Leaders Encourage Vigorous Debate

 

Vigorous Debate - 1Great leaders know how to focus on the positive, helpful, edifying and uplifting communication while managing the negative, destructive, decisive and demeaning communication in meetings.

Consider this advice from a seasoned old-timer to a young leader who was still early in his leadership career. It happens to be from the New Testament of the Bible.

“But avoid foolish controversies and genealogies and arguments and quarrels about the law, because these are unprofitable and useless. Warn a divisive person once, and then warn them a second time. After that, have nothing to do with them.” 

Titus 3:9-10

Have you ever been in a meeting that digressed and evolved into almost a free-for-all? As a contrast, have you ever been in a team meeting where the leader encouraged good debates and successfully squashed useless ones?

Such well-managed teams tend to finish their meetings with good plans and they do it on time. The participants feel productive and actually like getting together because everyone feels like they were a part of something productive.

But, back to my brief Biblical text. The Apostle Paul (the old-timer) exhorted a pastor (young leader) named Titus to refrain from arguing about peripheral subjects that divided his followers.  And I think that advice is relevant to leadership principles today.

There is a branch of modern communication theory that seems to have grown out of the apostle Paul’s philosophy. In 1968, Sir Charles Geoffrey Vickers, an English lawyer, administrator, writer, and pioneering systems scientist introduced the concept of “appreciative systems”, which later became Appreciative Inquiry (AI). It was really further developed nearly 20 years later at Case Western Reserve University’s department of Organizational Behavior. It started there with an article in 1987 by David Cooperrider and Suresh Srivastva. They felt that the overuse of “problem solving” as a model often held back analysis and understanding, focusing on problems and limiting discussion of new organizational models. At its core, AI is positive debate that explores what an organization does well and how it can build on its strengths.

Vigorous Debate - 3As leaders it’s sometimes difficult to limit discussion and keep debates from getting out of control.

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What in the World?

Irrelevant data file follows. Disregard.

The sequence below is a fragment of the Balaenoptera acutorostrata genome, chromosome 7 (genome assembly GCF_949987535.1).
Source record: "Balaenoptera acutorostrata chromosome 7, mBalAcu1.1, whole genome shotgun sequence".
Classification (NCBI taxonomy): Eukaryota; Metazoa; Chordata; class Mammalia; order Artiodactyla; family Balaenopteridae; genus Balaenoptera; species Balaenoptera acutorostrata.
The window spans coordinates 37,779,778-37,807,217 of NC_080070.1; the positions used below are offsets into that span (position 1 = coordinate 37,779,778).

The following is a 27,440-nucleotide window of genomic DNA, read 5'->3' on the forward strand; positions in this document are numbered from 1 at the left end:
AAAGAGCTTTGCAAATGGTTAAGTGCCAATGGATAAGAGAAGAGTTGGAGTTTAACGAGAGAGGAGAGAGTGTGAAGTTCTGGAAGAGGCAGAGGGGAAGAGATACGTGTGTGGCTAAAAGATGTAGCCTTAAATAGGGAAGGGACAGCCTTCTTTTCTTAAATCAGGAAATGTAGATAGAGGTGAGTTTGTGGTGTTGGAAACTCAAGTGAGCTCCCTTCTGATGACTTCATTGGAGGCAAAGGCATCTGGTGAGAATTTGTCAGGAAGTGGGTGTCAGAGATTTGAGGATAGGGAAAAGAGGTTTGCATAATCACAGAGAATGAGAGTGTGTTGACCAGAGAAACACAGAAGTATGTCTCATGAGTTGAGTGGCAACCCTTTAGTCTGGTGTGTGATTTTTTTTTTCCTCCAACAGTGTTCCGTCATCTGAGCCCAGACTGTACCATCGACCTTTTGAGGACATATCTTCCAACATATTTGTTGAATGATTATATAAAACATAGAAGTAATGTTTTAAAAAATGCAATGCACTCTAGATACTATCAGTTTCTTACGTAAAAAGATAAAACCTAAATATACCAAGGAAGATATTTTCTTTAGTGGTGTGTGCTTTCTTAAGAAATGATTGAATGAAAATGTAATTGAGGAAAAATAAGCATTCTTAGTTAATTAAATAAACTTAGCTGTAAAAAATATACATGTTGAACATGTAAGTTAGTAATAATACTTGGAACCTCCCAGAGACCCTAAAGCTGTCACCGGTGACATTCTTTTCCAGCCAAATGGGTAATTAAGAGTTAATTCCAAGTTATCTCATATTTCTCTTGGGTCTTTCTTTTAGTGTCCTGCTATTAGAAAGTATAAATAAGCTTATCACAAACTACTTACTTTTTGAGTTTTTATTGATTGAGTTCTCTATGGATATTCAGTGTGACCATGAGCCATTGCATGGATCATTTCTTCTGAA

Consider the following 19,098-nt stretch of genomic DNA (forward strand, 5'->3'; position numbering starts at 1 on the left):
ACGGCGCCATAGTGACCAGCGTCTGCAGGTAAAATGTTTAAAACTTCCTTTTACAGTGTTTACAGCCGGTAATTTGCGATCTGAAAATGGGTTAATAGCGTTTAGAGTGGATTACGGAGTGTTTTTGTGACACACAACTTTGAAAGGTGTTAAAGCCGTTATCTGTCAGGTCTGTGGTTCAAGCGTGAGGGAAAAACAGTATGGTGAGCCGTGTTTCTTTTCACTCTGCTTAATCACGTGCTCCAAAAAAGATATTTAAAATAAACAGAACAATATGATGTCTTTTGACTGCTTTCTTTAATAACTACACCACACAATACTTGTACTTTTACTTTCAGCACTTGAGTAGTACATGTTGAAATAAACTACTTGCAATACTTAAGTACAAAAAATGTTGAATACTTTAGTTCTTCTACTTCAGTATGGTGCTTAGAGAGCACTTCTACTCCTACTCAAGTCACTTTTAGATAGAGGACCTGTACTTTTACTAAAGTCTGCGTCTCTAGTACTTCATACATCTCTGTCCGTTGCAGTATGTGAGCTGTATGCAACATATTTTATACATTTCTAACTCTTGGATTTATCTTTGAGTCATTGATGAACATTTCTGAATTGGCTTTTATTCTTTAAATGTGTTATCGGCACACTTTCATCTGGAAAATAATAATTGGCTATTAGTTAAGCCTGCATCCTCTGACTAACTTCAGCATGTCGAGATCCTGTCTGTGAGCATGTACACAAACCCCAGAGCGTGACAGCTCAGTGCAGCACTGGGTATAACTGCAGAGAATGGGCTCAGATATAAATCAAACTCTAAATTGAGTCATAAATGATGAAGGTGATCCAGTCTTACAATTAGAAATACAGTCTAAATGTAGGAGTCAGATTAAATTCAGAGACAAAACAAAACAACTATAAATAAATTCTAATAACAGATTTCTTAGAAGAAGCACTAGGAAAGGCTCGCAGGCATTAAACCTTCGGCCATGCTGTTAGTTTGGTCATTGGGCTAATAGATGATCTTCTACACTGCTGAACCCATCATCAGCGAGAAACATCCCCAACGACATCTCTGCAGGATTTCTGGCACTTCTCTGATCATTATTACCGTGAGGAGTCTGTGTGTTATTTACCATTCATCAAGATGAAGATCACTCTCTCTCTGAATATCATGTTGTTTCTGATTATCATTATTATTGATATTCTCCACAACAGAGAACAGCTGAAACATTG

isis-ferguson

 

Who do you trust?  Who do you believe anymore?

Ebola has come to the United States of America. Our President, the leader of the free world said it would not. He was wrong. Maybe the open border policy is not a good one.

The Center for Disease Control says we should not panic and this is an isolated case. This new plague can be easily contained and there is no issue. Nothing to see here.  Purchase your Starbucks and watch your Netflix.  Just remember to wash your hands.  Maybe this disease is weapon-ized and we should be wondering what religion Patient Zero subscribes.

Okay, let’s calm down for a moment. 

My point — A track record of double speak, political correctness, and failed leadership breeds distrust and hostility towards authority.

As a leader of a small team, project or a free republic, our words have consequences. Our credibility can shape the morale and effectiveness of our team or the direction of a nation.

It started with- “You like your healthcare…you can keep it.” To “Read my lips…No new taxes.” Don’t forget — “I did not have sexual relations with that woman, Miss Lewinsky.”

What we are witnessing today in our country and communities is failed leadership.  From the top down in every aspect of execution…this crosses political and ideological lines.

I will never be on television managing a crisis but as a leader in my home, my church, my job, and my marriage I can subscribe to the following:

Be slow to speak and quick to listen.

Let your ‘yes’ be ‘yes’ and your ‘no’ be ‘no’.

Say what you mean and mean what you say.

Be truthful.

Just my two cents.  Excuse me.  I’m going to wash my hands.

Communicating as a Leader

 

transactional-comm-modelI recently spent 2 days in meetings with the North American members of my global team.  There were a lot of presentations.  A lot!  One word that came up over and over again was the word: “Communication”. I have heard many presentations in my career on the importance of communication. But, one guy boiled it down very succinctly.  And I loved the sense of urgency that it conveys.

He said it this way:

  1. What do I know?
  2. Who needs to know it?